U.S. Pat. No. 5,340,632 to Chappuis U.S. Pat. No. 5,942,076 to Salerno et al and U.S. Pat. No. 6,598,373 to Sperry et al each describe examples of machinery and manufacturing techniques for making partially inflated, air filled containers from one or more webs of heat sealable thermoplastic materials in rectangular arrays (Chappuis), and liner strings (Salerno et al and Sperry et al)
The basic methods described by Chappuis, Salerno et al and Sperry et al involves locating or stacking two laminas or plies of thermoplastic material together and forming chambers with combinations heatable welding rods (Chappuis,—FIGS. 4 & 5 at 19 & 26), and/or electrically conductive heating elements (Salerno et al—FIG. 6 at 152 and Sperry et al—FIG. 3 at 66) while or as flowing air is directed (Chappuis,—FIG. 4 at 20 and Sperry et al—FIG. 3 at 42 & 44) or injected (Salerno et al—FIGS. 6 & 7 at 155) between the stacked lamina material The welding rods and/or electrically conductive heating elements are typically pressed against one or the other of the outer surfaces of the stacked lamina of thermoplastic material melting/fusing the two laminas or plies together. In Salerno et al (FIG. 7) a pair of sealing bands or wires 152 are spaced apart such that when they are pressed against the adjacent lamina of the tubular web F they sandwich the holes left by the withdrawing air injection needles 155 fusing the two opposed lamina of web together sealing the upstream edge of the air filled downstream container 10 and the downstream edge of the upstream container being formed.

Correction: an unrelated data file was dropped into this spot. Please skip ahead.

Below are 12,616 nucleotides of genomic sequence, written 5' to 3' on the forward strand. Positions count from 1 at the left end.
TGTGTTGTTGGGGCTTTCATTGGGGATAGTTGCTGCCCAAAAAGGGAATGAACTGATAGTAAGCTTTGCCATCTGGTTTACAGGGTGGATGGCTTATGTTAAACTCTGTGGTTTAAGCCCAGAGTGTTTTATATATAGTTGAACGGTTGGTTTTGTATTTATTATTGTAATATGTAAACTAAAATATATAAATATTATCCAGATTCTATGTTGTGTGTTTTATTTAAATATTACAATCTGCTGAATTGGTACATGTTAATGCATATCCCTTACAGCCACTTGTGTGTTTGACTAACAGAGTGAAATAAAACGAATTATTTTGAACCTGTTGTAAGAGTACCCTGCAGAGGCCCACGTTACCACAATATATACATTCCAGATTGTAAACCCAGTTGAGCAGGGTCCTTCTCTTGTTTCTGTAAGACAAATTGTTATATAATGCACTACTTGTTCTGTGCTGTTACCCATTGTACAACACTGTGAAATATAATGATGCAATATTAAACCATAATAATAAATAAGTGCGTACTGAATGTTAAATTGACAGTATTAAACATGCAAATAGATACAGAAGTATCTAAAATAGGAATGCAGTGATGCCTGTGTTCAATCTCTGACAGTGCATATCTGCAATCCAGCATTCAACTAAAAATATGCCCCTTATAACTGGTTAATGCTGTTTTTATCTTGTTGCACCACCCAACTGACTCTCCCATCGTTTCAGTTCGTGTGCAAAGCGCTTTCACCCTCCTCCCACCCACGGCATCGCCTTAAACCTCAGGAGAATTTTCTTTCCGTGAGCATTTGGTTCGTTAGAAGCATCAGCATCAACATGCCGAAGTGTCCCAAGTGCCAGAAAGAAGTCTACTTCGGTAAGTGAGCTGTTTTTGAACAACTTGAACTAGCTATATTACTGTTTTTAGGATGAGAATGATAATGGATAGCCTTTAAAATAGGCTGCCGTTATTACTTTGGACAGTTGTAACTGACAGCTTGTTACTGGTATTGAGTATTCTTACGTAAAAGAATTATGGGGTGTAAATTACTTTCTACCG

The above referenced teachings of Chappuis, Salerno et al and Sperry et al are easily adaptable both (i) for forming or establishing the breaching bubble 16, adjacent breaching bubbles 26, bubble arrays 36 & 46 & shaped/textured bubbles 56 in the band seals 14 of the invented breaching bubble opening mechanisms illustrated in
There are essentially three types of storage bags for storing articles including liquids, top loaded bags, side loaded bags and bottom loaded bags.